It is within this backdrop that Esther’s uncle Mordechai resists the wholesale neglect of the particular in favor of the universal and takes a stand, which is decidedly not a bow, against the phenomenon. He is singled out by Haman in particular for punishment and the entire Jewish people broadly. In a society marked by expected cultural conformity, one cannot have any sub-group demonstrating their uniqueness, living a counter-cultural life, so the decree issued by the government under Haman is nothing less than total annihilation.
To save the Jewish people Mordechai guides Esther to see who she really is and to be true to herself and to her husband, the King. In so doing she raises her mask from upon her face and embraces her destiny. Esther becomes a symbol for all the Jews in the empire to also raise their respective masks, the societally and the self-imposed barriers to full Jewish expression, and through their collective action and their renewed pride, overcome the challenge set before them and survive.
The message of Purim is an essential one for the work of self-reflection that the time of Passover calls us to. Passover, as the foundational narrative of the Jewish people, is not only about our physical liberation from Egypt. It is not only about our miraculous rescue from the grip of oppression and the entering into the daylight of freedom from the nighttime of torment. Passover is about defining us as a people. It is about preparing us to be ready to stand at Mount Sinai only a short while later and receive the Book that would transform human civilization for all time.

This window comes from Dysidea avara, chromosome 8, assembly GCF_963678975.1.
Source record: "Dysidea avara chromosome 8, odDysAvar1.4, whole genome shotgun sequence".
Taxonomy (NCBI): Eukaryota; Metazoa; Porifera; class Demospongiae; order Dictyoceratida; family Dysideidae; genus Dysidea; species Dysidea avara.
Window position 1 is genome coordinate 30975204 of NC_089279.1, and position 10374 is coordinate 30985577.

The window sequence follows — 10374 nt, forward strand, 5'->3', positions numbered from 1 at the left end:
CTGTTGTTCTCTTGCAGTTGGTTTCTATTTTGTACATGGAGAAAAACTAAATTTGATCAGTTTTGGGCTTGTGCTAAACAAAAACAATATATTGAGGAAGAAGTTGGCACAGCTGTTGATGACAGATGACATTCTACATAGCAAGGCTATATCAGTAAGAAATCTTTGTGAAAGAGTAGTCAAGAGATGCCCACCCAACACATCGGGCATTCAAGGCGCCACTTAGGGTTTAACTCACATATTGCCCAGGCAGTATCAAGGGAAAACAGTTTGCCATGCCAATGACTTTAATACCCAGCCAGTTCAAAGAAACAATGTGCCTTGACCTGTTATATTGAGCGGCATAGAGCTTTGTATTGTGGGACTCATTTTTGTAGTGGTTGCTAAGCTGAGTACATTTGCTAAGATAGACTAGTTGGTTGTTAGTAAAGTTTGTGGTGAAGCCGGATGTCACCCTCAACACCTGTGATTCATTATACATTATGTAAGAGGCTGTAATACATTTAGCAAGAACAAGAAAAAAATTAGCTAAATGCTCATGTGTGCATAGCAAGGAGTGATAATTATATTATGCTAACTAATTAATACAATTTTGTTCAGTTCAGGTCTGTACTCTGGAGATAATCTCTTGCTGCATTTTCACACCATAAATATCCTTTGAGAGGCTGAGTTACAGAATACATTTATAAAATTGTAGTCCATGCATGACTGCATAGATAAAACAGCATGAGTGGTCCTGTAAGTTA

To be able to experience a Passover in our lives and to be able to relive the account of the Exodus as our tradition commands of us (Mishnah, Pesachim 10:5) we need to be able to lift the masks from our faces that work to hide us and to conceal us from ourselves and from others. The transition from Purim to Passover is about being ready to be capable of redemption. The first step in that redemptive process is reclaiming who we are – not who we act as or who we present ourselves as, but who we are at the deepest levels of our selves.
I have always been struck by car commercials. Car commercials to me seem unique in the world of advertising. Whereas other commercials tend to advertise the features of their product, which of course will make your life easier, happier and more fulfilled, a car commercial tends to depict the experience of simply having the car. The experience alone of having this new model of car will lift your life to the heights of ecstasy and elation. You may be driving everyday to work but when you get behind the wheel of this car you will gracefully be floating down the Swiss Alps. While other industries tell you how their product enables you to be happier; the car commercial assures you that the car itself is happiness.